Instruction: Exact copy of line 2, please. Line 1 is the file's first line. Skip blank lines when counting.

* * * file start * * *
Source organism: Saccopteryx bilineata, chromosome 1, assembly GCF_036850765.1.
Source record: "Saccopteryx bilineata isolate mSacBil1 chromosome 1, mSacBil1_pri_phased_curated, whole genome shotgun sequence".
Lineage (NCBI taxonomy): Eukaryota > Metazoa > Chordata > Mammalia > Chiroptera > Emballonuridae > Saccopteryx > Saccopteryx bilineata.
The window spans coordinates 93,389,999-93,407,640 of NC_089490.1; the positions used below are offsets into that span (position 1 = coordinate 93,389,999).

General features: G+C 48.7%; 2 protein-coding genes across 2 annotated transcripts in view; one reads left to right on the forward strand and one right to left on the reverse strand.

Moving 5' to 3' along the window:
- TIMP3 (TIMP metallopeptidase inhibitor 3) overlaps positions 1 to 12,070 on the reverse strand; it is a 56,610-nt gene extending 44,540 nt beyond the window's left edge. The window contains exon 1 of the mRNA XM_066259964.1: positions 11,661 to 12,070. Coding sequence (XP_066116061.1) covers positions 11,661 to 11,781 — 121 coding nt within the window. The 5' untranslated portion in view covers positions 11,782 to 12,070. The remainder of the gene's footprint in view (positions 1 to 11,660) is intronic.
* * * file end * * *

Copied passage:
Source record: "Saccopteryx bilineata isolate mSacBil1 chromosome 1, mSacBil1_pri_phased_curated, whole genome shotgun sequence".